“I don't think they will do that, but I sure want to make it abundantly clear to them that they would face a tremendous cost if they did such a thing,'' she said.
The two also squared off anew over Clinton's proposal for a gas tax holiday this summer, which Obama opposes.
Obama called the proposal a “classic Washington gimmick'' that wouldn't solve anything and would save only $28 for each person. Asked if the proposal amounted to a politician pandering, Obama said, “Yes.''
Money from the gas tax goes into a federal fund that pays for highway projects such as bridge and road construction. Obama says suspending the tax would eliminate thousands of construction jobs.
Clinton, for her part, disputed Obama's suggestions that she and Republican candidate John McCain were the same because they both support a gas tax holiday.
“Senator McCain has said take off the gas tax, don't pay for it, throw us further into deficit and debt. That is not what I've proposed,'' Clinton said, adding that she wants the oil companies to make up for the lost gas tax revenues instead of consumers this summer through a tax on their excessive profits.
Pressed to name an economist who supports such a holiday, Clinton demurred. “I'm not going to put my lot in with economists because I know if we did it right, if we actually did it right, if we had a president who used all the tools of his presidency, we would decide it in such a way that it would be implemented effectively.''
Clinton has used the gas tax holiday proposal to buttress her argument that her rival is out of touch with the needs of working-class Americans. Obama has cited it as an example of his opponent's embrace of what he calls old-style politics.
In the NBC interview, Obama acknowledged that the controversy over fiery remarks by his former pastor has “distracted'' attention from the critical issues facing Americans such as rising gas prices and the Iraq war. Obama has denounced the Rev. Jeremiah Wright, who has criticized the United States for its history of racism and accused the government of spreading the HIV virus to harm blacks.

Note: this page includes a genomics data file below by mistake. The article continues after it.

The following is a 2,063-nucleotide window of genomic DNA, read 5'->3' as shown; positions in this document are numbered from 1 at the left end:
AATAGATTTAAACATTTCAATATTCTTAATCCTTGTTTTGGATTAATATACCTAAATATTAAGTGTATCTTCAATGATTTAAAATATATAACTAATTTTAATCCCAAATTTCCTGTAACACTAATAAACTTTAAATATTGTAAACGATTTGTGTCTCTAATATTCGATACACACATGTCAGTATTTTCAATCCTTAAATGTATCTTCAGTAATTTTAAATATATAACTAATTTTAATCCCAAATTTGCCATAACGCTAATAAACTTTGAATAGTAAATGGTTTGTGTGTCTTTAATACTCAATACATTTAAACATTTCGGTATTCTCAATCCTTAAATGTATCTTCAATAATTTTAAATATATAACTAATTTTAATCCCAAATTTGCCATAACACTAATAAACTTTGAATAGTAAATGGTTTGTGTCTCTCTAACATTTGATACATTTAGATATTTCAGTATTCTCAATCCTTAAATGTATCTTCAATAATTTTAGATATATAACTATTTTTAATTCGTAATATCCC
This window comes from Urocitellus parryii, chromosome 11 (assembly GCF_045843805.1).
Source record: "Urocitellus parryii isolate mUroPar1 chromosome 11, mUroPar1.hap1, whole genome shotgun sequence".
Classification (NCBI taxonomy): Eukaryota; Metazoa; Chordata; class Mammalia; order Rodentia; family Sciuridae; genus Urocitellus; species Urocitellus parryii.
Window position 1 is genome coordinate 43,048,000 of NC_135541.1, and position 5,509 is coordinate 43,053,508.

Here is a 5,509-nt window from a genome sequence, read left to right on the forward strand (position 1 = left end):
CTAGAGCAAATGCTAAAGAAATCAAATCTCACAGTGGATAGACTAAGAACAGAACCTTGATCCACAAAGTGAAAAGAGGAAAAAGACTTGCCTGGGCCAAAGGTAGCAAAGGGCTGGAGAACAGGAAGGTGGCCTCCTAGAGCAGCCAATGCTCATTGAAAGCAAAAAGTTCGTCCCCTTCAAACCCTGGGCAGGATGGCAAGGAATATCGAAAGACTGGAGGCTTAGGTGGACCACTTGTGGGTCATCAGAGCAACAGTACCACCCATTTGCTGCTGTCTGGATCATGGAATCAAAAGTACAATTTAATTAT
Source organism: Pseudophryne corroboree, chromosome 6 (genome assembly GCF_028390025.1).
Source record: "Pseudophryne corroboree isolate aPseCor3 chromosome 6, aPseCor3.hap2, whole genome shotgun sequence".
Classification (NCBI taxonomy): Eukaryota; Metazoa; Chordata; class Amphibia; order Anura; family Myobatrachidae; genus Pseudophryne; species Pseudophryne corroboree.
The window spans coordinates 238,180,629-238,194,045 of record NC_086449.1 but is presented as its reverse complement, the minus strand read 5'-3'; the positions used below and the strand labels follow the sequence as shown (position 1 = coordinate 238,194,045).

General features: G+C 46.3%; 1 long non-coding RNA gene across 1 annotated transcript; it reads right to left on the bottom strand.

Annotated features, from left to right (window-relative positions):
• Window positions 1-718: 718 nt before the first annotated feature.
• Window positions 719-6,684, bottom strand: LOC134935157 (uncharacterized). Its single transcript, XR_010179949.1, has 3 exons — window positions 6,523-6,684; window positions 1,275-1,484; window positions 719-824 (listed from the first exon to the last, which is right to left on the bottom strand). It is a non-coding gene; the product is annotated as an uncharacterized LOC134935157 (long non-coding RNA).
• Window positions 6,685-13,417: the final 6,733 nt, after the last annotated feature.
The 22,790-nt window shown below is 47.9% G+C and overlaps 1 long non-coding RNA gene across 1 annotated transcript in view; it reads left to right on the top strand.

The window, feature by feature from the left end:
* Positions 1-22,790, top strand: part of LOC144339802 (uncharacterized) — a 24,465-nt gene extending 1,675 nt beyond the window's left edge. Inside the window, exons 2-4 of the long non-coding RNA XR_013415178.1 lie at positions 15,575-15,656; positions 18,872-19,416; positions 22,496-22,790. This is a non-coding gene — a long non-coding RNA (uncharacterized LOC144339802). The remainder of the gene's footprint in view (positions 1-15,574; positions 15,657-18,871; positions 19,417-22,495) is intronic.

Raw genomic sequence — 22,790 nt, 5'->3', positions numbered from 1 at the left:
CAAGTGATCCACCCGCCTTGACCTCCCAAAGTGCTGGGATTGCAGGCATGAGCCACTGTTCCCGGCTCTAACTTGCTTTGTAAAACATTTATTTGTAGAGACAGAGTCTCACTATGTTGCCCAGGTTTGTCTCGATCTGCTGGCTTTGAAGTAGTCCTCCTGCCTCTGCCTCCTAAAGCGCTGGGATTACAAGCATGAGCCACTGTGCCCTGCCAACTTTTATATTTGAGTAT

“What he said did not bring the country together, it divided the country,'' Obama said Sunday. “I'm someone who was born to a white mother and an African father and it's in my DNA to believe that we can bring this country together.''
Obama also tried to dispel concerns among some Democrats that he wasn't tough enough to withstand attacks from Republicans questioning his patriotism in the fall campaign.
“I have never challenged other people's patriotism and I will not stand by and allow someone else to question mine. …,'' he said. “I love this country … what I've been fighting for is that America lives up to its values and ideals.''
Obama eked out a seven-vote victory Saturday in the Guam Democratic Party caucuses half-a-world away, and he and Clinton both added to their delegate totals statewide.
The Guam caucuses added two pledged delegates each for Clinton and Obama. Votes in Guam for party chairman and vice chairman also added a superdelegate for Obama and subtracted one for Clinton because the outgoing vice chair had endorsed the New York senator.
Obama leads in the hunt for convention delegates _ 1,742.5 to 1,607.5, according to an Associated Press count Sunday _ but has hit a rough patch over the past month. That has Clinton sensing an opening after a strong win in Pennsylvania nearly two weeks ago. Still, the delegate math works in Obama's favor, and it will be difficult for Clinton to overtake him.
A total of 187 delegates are at stake Tuesday in North Carolina and Indiana.
It will take 2,025 delegates to secure the Democratic nomination at the party's national convention this summer in Denver.
Associated Press writer Beth Fouhy in Indianapolis contributed to this report.